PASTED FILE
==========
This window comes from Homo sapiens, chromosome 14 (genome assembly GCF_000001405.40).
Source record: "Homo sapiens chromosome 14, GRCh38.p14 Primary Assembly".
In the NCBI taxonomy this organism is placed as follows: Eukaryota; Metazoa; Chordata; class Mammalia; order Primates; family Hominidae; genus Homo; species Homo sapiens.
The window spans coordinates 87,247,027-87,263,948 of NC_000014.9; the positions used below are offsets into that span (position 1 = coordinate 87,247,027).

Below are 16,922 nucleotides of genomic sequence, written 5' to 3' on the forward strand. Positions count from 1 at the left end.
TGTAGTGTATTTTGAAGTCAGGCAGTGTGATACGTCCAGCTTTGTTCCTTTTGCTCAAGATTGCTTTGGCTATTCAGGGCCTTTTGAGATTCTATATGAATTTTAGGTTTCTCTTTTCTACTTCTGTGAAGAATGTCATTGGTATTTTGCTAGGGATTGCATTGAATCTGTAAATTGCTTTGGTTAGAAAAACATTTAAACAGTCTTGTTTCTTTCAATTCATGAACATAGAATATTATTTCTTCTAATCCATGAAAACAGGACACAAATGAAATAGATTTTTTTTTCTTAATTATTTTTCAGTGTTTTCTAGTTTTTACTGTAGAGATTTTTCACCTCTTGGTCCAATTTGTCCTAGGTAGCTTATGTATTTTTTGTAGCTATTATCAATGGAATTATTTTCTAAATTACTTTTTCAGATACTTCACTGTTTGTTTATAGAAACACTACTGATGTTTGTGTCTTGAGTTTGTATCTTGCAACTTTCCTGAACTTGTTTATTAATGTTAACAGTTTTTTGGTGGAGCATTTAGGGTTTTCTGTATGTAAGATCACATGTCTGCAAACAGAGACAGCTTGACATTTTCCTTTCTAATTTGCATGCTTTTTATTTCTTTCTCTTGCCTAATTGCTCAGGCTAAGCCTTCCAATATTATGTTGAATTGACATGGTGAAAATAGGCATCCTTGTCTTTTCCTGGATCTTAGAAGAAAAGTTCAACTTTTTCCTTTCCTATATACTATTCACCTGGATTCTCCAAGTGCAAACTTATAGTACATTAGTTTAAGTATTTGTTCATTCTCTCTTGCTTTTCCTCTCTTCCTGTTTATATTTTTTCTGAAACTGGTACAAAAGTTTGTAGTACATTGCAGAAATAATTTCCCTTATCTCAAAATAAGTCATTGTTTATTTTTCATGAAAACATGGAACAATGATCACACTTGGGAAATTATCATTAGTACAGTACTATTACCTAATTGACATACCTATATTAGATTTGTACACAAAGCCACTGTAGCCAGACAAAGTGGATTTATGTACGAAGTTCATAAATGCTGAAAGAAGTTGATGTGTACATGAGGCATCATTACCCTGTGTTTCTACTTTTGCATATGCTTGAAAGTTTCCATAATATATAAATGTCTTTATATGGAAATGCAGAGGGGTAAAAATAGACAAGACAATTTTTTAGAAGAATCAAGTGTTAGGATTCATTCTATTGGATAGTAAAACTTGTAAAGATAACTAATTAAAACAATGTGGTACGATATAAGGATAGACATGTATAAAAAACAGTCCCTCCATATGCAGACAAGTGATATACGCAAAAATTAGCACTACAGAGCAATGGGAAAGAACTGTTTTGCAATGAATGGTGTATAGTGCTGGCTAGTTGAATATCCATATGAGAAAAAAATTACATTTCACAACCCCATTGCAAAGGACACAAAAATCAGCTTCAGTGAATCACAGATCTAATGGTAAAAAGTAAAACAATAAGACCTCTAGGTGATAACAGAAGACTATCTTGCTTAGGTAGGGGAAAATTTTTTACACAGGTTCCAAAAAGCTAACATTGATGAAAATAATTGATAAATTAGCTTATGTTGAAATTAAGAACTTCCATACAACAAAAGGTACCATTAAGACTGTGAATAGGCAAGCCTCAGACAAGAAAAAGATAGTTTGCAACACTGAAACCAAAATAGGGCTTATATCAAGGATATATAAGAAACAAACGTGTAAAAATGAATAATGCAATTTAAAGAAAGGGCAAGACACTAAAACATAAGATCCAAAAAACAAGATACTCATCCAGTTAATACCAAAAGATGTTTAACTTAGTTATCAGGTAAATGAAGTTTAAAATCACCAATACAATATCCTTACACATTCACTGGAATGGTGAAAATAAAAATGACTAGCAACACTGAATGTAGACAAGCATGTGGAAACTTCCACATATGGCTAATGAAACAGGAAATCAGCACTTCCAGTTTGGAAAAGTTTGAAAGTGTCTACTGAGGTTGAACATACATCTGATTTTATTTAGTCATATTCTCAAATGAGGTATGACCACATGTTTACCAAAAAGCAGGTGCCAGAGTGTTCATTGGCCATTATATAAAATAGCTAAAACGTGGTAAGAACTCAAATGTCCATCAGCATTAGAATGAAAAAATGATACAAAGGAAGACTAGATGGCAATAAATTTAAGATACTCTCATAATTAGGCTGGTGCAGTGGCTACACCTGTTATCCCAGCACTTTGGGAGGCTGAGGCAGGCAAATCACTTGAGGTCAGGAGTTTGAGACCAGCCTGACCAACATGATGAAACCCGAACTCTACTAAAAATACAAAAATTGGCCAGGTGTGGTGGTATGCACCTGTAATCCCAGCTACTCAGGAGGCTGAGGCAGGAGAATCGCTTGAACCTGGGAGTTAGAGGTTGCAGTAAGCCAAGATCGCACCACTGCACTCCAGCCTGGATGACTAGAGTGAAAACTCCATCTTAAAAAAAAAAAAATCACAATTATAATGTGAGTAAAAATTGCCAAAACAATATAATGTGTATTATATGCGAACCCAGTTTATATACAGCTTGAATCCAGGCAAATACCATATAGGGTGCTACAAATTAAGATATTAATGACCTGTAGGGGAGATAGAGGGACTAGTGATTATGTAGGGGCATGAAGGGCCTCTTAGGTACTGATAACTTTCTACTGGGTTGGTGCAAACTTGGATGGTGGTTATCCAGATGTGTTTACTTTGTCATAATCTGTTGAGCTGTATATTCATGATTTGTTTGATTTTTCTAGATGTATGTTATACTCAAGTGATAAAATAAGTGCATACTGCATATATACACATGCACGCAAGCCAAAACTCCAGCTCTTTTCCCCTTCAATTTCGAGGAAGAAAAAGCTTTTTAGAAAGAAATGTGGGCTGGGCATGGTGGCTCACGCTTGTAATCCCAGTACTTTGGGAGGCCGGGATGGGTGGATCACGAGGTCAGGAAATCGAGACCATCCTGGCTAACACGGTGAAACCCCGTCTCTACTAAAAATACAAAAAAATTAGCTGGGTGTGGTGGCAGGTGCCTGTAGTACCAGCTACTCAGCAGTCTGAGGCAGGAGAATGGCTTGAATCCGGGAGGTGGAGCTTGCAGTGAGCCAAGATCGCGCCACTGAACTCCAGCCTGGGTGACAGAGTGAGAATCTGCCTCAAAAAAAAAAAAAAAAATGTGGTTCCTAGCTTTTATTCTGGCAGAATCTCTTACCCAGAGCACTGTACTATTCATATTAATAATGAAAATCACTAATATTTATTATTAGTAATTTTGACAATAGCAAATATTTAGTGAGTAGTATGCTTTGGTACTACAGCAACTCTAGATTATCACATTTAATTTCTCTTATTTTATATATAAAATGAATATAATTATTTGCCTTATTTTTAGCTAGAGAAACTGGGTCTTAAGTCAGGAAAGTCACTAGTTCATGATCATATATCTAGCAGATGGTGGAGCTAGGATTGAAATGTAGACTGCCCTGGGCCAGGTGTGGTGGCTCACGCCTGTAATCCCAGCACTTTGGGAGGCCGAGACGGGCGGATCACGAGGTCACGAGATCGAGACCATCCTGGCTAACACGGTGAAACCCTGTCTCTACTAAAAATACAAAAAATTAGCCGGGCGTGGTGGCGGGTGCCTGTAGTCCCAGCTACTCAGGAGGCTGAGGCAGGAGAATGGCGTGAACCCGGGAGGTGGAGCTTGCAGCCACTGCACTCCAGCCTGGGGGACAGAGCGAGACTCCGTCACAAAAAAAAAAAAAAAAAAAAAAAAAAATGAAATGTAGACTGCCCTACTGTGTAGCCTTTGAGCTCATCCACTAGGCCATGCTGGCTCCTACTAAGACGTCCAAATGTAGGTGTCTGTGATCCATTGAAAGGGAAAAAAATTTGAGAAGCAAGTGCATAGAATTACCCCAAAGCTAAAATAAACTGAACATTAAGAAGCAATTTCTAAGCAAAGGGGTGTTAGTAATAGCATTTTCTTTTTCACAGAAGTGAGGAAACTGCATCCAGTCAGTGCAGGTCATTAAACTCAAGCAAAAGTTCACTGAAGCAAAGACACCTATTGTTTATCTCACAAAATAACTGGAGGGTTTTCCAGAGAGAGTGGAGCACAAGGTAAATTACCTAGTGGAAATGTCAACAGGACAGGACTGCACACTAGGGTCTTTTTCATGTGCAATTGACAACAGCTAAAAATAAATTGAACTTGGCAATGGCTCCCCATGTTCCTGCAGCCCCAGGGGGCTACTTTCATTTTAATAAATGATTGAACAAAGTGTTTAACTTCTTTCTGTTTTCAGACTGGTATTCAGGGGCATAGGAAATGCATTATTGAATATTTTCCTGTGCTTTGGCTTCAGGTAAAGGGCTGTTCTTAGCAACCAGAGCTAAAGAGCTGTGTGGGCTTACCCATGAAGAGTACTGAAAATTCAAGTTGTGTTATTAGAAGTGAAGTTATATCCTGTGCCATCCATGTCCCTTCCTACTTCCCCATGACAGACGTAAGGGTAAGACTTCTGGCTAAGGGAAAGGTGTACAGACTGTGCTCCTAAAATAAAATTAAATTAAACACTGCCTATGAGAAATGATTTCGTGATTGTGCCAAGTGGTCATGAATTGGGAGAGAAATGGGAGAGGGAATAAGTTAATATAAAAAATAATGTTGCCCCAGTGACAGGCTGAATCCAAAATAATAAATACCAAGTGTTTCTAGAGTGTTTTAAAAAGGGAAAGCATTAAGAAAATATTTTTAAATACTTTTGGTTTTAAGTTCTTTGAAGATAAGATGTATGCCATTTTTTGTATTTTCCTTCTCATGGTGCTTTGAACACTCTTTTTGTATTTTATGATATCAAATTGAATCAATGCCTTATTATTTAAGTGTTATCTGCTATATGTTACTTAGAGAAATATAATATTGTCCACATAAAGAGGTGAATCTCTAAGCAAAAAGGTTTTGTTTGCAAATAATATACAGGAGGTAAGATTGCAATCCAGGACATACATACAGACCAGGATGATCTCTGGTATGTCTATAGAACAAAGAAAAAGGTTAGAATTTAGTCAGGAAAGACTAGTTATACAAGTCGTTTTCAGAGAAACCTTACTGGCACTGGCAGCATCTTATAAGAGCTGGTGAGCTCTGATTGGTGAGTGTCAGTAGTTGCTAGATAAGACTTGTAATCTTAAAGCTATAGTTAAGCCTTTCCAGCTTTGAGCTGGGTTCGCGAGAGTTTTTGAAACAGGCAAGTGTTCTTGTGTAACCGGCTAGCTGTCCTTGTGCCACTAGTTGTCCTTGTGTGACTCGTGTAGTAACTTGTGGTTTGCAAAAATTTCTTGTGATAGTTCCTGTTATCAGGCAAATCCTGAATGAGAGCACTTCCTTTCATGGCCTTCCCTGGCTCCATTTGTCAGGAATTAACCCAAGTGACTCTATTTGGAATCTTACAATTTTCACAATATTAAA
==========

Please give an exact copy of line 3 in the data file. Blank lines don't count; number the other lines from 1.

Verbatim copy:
In the NCBI taxonomy this organism is placed as follows: Eukaryota; Metazoa; Chordata; class Mammalia; order Primates; family Hominidae; genus Homo; species Homo sapiens.